09 September 2009 13:57 [Source: ICIS news]
LONDON (ICIS news)--European melamine producers are targeting price increases of €80-100/tonne ($116-145/tonne) for fourth-quarter contracts as demand has picked up amid a tight market and expectations of rising feedstock costs, market sources said on Wednesday.
“I will be looking for a minimum increase of €80/tonne,” one producer said.
Another producer said: “We need to exceed what was lost in the third quarter, so I will announce a hike of more than €100/tonne.”
Melamine producers said they suffered significant margin losses during the year.
Melamine contract prices have fallen by more than €600/tonne since the end of 2008 as the global economic crisis hit, according to data from global chemical market intelligence service ICIS pricing.
“The losses are unsustainable for everybody. We need to improve our margins,” a third producer said.
Players agreed that the market had tightened during the year after producers cut back production in line with weaker demand.
One source said European operating rates during the first half of the year did not exceed 70%.
Even though the majority of sources agreed that supply was reduced, at least for prompt delivery, one buyer said that the tightness was only artificial as producers could easily increase their operating rates.
Producers agreed that upstream costs were also likely to increase, as natural gas values traditionally rise during the winter season.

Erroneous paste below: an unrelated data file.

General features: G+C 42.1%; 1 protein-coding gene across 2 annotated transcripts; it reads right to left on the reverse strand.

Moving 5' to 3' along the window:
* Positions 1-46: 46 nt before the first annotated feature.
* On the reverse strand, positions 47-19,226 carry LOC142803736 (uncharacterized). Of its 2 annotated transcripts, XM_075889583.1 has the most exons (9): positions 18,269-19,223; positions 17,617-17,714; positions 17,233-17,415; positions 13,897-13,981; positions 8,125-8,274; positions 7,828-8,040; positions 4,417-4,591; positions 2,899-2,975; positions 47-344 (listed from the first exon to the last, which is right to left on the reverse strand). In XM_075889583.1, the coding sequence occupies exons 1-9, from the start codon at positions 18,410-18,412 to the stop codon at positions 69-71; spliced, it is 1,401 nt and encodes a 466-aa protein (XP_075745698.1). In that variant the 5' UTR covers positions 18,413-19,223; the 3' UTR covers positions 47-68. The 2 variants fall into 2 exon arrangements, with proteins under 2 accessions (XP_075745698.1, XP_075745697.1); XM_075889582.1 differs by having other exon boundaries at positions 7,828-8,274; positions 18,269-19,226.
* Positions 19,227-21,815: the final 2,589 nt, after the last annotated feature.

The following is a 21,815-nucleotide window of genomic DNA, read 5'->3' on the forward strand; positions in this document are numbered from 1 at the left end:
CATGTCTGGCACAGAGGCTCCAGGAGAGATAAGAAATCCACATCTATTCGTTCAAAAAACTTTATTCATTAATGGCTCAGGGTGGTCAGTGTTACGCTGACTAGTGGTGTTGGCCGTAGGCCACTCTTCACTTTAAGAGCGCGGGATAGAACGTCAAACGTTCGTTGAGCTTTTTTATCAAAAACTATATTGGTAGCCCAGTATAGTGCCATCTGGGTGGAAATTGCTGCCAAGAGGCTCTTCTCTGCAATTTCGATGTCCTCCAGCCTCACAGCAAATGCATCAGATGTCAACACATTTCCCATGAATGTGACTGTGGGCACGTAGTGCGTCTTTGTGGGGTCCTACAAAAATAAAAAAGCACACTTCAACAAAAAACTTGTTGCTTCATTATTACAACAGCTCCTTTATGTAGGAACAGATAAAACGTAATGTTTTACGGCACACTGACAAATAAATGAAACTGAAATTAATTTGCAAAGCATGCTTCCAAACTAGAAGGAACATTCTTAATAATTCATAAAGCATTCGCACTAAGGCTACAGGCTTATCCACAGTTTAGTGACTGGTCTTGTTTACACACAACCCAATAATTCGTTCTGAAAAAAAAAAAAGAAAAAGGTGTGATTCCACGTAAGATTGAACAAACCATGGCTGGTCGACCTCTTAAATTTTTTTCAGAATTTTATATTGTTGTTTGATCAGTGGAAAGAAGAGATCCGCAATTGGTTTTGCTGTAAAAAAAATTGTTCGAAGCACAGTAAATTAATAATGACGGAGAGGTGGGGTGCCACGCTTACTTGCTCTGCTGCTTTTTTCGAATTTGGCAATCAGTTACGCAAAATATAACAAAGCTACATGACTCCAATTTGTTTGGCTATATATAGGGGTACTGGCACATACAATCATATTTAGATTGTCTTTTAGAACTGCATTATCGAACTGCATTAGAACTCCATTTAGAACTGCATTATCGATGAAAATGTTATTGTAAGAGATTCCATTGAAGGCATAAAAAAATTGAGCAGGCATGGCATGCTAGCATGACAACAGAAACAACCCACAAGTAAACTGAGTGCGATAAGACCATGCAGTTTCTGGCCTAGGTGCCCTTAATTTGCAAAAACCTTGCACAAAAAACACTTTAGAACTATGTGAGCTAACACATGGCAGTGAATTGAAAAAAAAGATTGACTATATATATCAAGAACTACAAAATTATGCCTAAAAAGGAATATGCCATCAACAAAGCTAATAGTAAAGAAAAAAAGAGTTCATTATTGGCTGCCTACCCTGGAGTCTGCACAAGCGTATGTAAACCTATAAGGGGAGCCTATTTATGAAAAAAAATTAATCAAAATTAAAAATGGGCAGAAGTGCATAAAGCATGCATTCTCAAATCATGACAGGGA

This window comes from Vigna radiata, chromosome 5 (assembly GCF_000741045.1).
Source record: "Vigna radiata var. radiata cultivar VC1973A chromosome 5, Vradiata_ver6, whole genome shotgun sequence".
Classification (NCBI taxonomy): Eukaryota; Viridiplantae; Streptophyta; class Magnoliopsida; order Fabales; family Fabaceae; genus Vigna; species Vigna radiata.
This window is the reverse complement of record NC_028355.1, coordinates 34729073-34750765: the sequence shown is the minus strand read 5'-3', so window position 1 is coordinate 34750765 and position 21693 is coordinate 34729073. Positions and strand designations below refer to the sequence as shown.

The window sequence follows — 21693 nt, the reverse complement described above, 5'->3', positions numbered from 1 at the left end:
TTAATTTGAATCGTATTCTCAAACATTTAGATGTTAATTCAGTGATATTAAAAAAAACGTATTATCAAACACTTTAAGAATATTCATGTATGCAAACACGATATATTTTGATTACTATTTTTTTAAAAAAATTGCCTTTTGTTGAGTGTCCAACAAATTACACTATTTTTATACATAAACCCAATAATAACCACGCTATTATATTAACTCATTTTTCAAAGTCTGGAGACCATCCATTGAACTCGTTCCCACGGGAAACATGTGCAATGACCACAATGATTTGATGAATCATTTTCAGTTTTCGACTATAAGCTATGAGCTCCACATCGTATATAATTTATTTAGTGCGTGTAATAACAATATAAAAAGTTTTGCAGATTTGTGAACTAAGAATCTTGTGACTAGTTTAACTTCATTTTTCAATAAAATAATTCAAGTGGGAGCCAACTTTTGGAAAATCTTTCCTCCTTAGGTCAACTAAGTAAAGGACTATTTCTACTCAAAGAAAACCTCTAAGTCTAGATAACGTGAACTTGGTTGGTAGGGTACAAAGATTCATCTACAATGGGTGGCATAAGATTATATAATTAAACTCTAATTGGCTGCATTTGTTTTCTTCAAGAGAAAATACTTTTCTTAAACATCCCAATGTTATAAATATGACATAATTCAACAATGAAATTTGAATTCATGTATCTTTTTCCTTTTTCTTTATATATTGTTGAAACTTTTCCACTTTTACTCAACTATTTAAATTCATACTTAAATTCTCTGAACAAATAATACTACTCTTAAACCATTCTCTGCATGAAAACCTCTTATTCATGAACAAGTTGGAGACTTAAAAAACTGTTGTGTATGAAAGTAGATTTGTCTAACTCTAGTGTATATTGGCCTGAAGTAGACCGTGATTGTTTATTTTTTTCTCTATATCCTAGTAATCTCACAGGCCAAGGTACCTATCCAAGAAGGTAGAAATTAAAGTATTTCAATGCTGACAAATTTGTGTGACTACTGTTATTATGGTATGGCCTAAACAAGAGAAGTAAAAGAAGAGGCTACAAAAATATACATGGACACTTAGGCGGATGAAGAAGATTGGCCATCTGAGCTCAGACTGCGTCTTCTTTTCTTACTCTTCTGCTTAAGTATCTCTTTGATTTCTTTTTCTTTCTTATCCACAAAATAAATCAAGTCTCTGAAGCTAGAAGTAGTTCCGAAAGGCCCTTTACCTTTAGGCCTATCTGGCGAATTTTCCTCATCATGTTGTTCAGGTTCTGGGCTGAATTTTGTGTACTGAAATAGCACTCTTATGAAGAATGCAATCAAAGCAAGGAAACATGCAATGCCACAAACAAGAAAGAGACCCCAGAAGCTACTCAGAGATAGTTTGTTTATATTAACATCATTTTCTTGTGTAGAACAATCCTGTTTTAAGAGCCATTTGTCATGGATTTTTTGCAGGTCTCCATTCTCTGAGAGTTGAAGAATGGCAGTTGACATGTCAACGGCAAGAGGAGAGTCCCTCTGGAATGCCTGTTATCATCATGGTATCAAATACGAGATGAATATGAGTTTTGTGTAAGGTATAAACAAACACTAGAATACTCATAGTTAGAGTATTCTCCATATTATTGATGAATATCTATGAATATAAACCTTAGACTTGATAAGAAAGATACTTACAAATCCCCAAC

Several buyers, on the other hand, argued that urea costs actually lost value during August, making producers’ reasoning unfair.
Another major factor in market sentiment was the lack of imports, particularly from ?xml:namespace>
European values were the lowest globally, which meant it was now purely a “European game”, according to one of the sellers.
“It is unacceptable for European prices to be below Asian prices,” the source said, adding that even Chinese values were expected to go up in the coming quarter.
“There is enough room for domestic price improvements while still keeping this a European game,” the seller said.
Buyers did not seem too troubled by the proposed increases. One consumer said it could only agree to a rollover, as little had changed since third-quarter prices were agreed.
Another buyer said an increase of €20/tonne would be the maximum, saying the market could be tight, while adding that upstream urea levels had fallen by more than $40/tonne in August.
One other consumer said: “If you look at negotiations earlier in the year, a difference of €100/tonne between buyers’ and sellers’ price ideas is not even that much.”
Third-quarter contracts were agreed at €800-900/tonne FD (free delivered) NWE (northwest
Negotiations for the fourth quarter were expected to begin at the end of September.
($1 = €0.69)
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